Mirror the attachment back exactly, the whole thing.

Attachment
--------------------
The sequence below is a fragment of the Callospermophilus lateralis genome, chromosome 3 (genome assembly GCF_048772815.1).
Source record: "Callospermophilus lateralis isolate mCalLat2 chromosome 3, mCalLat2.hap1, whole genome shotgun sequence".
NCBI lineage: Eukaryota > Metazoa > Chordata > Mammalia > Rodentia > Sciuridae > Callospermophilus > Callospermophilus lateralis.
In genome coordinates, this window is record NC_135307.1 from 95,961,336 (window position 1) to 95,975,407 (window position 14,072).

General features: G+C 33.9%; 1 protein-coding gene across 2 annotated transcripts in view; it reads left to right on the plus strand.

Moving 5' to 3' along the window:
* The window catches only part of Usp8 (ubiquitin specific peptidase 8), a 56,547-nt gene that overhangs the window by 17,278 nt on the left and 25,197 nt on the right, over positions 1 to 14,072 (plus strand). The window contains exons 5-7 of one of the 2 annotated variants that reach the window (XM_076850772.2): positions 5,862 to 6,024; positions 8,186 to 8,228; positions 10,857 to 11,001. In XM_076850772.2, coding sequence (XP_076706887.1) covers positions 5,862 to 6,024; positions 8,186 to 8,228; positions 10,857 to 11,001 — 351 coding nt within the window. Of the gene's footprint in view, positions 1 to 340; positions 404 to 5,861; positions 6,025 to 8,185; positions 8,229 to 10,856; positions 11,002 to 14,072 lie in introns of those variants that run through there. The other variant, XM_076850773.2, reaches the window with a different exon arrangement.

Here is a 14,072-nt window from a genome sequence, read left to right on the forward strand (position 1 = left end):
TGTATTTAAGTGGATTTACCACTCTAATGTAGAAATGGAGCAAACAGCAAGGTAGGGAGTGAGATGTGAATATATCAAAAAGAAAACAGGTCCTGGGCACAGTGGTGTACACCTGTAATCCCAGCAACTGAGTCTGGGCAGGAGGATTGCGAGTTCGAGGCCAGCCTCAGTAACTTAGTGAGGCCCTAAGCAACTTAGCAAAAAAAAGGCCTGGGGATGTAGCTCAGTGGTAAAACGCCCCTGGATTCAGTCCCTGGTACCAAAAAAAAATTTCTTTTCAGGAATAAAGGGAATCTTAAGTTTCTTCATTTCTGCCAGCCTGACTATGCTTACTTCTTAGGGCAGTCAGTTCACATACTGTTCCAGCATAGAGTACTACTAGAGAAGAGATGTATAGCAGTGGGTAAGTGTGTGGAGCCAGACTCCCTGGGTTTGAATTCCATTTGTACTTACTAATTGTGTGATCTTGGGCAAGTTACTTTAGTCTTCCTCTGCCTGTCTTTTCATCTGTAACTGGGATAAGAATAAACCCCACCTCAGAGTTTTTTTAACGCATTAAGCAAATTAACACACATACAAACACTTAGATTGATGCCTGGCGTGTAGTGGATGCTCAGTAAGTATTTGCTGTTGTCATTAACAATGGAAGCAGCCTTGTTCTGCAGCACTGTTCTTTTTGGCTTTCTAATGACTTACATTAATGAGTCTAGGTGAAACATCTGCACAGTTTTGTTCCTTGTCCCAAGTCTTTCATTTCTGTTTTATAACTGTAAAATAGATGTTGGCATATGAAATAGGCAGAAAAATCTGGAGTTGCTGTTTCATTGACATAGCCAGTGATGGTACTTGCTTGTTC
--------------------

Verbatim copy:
The sequence below is a fragment of the Callospermophilus lateralis genome, chromosome 3 (genome assembly GCF_048772815.1).
Source record: "Callospermophilus lateralis isolate mCalLat2 chromosome 3, mCalLat2.hap1, whole genome shotgun sequence".
NCBI lineage: Eukaryota > Metazoa > Chordata > Mammalia > Rodentia > Sciuridae > Callospermophilus > Callospermophilus lateralis.
In genome coordinates, this window is record NC_135307.1 from 95,961,336 (window position 1) to 95,975,407 (window position 14,072).

General features: G+C 33.9%; 1 protein-coding gene across 2 annotated transcripts in view; it reads left to right on the plus strand.

Moving 5' to 3' along the window:
* The window catches only part of Usp8 (ubiquitin specific peptidase 8), a 56,547-nt gene that overhangs the window by 17,278 nt on the left and 25,197 nt on the right, over positions 1 to 14,072 (plus strand). The window contains exons 5-7 of one of the 2 annotated variants that reach the window (XM_076850772.2): positions 5,862 to 6,024; positions 8,186 to 8,228; positions 10,857 to 11,001. In XM_076850772.2, coding sequence (XP_076706887.1) covers positions 5,862 to 6,024; positions 8,186 to 8,228; positions 10,857 to 11,001 — 351 coding nt within the window. Of the gene's footprint in view, positions 1 to 340; positions 404 to 5,861; positions 6,025 to 8,185; positions 8,229 to 10,856; positions 11,002 to 14,072 lie in introns of those variants that run through there. The other variant, XM_076850773.2, reaches the window with a different exon arrangement.

Here is a 14,072-nt window from a genome sequence, read left to right on the forward strand (position 1 = left end):
TGTATTTAAGTGGATTTACCACTCTAATGTAGAAATGGAGCAAACAGCAAGGTAGGGAGTGAGATGTGAATATATCAAAAAGAAAACAGGTCCTGGGCACAGTGGTGTACACCTGTAATCCCAGCAACTGAGTCTGGGCAGGAGGATTGCGAGTTCGAGGCCAGCCTCAGTAACTTAGTGAGGCCCTAAGCAACTTAGCAAAAAAAAGGCCTGGGGATGTAGCTCAGTGGTAAAACGCCCCTGGATTCAGTCCCTGGTACCAAAAAAAAATTTCTTTTCAGGAATAAAGGGAATCTTAAGTTTCTTCATTTCTGCCAGCCTGACTATGCTTACTTCTTAGGGCAGTCAGTTCACATACTGTTCCAGCATAGAGTACTACTAGAGAAGAGATGTATAGCAGTGGGTAAGTGTGTGGAGCCAGACTCCCTGGGTTTGAATTCCATTTGTACTTACTAATTGTGTGATCTTGGGCAAGTTACTTTAGTCTTCCTCTGCCTGTCTTTTCATCTGTAACTGGGATAAGAATAAACCCCACCTCAGAGTTTTTTTAACGCATTAAGCAAATTAACACACATACAAACACTTAGATTGATGCCTGGCGTGTAGTGGATGCTCAGTAAGTATTTGCTGTTGTCATTAACAATGGAAGCAGCCTTGTTCTGCAGCACTGTTCTTTTTGGCTTTCTAATGACTTACATTAATGAGTCTAGGTGAAACATCTGCACAGTTTTGTTCCTTGTCCCAAGTCTTTCATTTCTGTTTTATAACTGTAAAATAGATGTTGGCATATGAAATAGGCAGAAAAATCTGGAGTTGCTGTTTCATTGACATAGCCAGTGATGGTACTTGCTTGTTC